The COAG reform agenda, having stalled long ago under Labor’s chaotic governing style, is showing about the same signs of life as the US housing market, if the latest performance reports are anything to by.
The 2009-10 performance reports released in recent days did not make for pleasant reading. Almost two years after the deadline for Kevin Rudd’s promise to take over the hospital system if the states did not lift their game, we are still no closer to a solution.
Elective surgery waiting times rose nationally while “financial barriers” caused one million Australians to put off seeing a GP. No doubt these financial barriers will only worsen as the inflationary effects of Labor’s stimulus spending come home to roost through higher taxes and interest rate hikes.
At least there was enough data available to provide an accurate picture of the health and hospital system. The affordable housing agreement was more conspicuous for what it didn’t say.
In what Donald Rumsfeld would have termed “known unknowns”, the COAG Reform Council most concerningly could not provide a comprehensive progress report on the National Partnerships on Social Housing; Remote Indigenous Housing; Homelessness; and, the Nation Building and Jobs Plan, “primarily due to limitations in available and comparable performance information”.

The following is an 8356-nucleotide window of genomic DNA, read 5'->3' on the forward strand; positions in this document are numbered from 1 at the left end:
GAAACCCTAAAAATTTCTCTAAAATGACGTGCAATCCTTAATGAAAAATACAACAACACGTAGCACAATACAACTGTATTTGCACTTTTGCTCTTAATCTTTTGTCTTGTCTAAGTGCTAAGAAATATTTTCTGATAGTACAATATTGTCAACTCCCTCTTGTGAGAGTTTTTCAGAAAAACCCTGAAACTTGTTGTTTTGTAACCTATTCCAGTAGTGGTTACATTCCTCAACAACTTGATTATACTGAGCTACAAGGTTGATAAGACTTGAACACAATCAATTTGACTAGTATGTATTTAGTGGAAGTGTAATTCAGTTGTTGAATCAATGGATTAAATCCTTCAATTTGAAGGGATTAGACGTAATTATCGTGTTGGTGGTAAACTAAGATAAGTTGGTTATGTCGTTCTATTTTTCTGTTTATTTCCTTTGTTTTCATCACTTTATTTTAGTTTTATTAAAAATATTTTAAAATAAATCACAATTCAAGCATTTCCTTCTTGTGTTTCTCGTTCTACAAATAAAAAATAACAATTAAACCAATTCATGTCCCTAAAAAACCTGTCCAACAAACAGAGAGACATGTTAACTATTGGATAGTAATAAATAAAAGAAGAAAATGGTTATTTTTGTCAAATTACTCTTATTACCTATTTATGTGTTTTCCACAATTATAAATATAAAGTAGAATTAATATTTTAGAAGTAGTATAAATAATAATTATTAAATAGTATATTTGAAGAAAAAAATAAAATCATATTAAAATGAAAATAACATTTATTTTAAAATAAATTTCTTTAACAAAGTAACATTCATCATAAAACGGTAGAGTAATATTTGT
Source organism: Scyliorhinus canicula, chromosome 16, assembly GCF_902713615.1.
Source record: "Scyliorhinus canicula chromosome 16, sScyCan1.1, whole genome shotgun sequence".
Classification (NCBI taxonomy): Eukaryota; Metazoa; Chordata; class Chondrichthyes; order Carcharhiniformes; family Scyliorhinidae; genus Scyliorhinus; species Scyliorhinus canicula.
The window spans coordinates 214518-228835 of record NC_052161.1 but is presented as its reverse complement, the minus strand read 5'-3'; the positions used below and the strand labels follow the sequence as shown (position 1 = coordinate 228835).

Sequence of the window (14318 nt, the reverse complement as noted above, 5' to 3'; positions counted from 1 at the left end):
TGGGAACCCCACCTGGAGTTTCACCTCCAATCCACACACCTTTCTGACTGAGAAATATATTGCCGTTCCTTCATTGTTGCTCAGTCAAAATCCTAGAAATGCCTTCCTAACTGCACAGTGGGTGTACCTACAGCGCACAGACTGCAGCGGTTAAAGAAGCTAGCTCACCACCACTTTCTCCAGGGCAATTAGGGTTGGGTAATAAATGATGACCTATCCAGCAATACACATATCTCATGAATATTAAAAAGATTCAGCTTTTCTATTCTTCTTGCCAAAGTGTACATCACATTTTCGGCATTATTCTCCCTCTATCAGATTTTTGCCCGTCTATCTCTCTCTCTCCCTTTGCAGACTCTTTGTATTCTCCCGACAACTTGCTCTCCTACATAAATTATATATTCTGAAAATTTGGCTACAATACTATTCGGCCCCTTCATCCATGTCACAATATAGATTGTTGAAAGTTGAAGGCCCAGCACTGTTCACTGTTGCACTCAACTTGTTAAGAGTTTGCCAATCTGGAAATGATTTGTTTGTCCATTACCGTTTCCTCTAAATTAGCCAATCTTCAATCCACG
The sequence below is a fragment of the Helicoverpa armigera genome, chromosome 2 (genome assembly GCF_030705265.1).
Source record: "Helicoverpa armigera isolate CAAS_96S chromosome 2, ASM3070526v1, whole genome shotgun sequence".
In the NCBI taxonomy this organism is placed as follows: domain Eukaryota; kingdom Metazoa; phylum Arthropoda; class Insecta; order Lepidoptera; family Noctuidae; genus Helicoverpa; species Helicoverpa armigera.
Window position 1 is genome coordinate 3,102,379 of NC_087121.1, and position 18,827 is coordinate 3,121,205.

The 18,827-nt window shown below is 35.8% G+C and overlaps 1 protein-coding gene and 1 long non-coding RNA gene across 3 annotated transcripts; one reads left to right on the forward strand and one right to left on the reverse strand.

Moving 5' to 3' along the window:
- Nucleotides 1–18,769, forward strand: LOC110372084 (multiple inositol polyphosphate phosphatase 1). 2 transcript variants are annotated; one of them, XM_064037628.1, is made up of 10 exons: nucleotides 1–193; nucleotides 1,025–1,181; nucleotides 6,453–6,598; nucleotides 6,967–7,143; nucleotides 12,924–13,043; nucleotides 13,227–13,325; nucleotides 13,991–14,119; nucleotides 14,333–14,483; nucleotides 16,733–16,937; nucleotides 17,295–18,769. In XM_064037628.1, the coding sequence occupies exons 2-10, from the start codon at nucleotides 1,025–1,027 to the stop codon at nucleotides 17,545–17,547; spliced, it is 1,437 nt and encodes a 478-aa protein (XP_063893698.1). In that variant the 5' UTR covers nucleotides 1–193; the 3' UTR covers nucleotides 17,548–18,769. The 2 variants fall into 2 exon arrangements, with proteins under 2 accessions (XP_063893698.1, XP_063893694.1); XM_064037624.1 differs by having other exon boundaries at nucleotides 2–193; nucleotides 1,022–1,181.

This was compounded by the fact that one of the Council’s priorities for improving the performance reporting framework of the agreement had still not been developed after 18 months:
The agreement provides that governments will develop performance indicators for the outcome that people have access to housing through an efficient and responsive housing market. No such indicator has been developed in the eighteen months since the agreement was finalised. The council therefore reaffirms its previous recommendation that the indicator (or indicators) be developed. (Page xiv, Executive Summary, National Affordable Housing Agreement: Performance report for 2009-10).
At a time when we have a housing shortage of 202,400, skyrocketing utility bills and rents rising well above general inflation, the fact that we can’t even develop a performance indicator, let alone measure progress of housing reforms is a bad reflection on the Gillard Government, especially after the Prime Minister’s commitment earlier this year to refocus on the COAG reform agenda.
The National Disability Agreement provided much of the same under Gillard Labor, with the COAG Reform Council admitting that they don’t know if people with a disability are getting improved services.
Data was available for only two of the six National Disability Agreement performance benchmarks. As my colleague, Shadow Minister for Disabilities Senator Mitch Fifield has pointed out it is shameful there is no evidence of improvement for disability services for children aged 0-4.
Earlier this month, COAG Reform Council Chair Paul McClintock, who has the unenviable task of trying to manage a growing list of reform demands from governments with limited resources, said during a speech to company directors that the CRC’s structure had not evolved to match its heightened role.
And even though he showed typical restraint expected of a public servant, Mr McClintock still considered it appropriate to say that the CRC has reports on things as serious as health, education and skills, which are still waiting after 12 months without a response from COAG.
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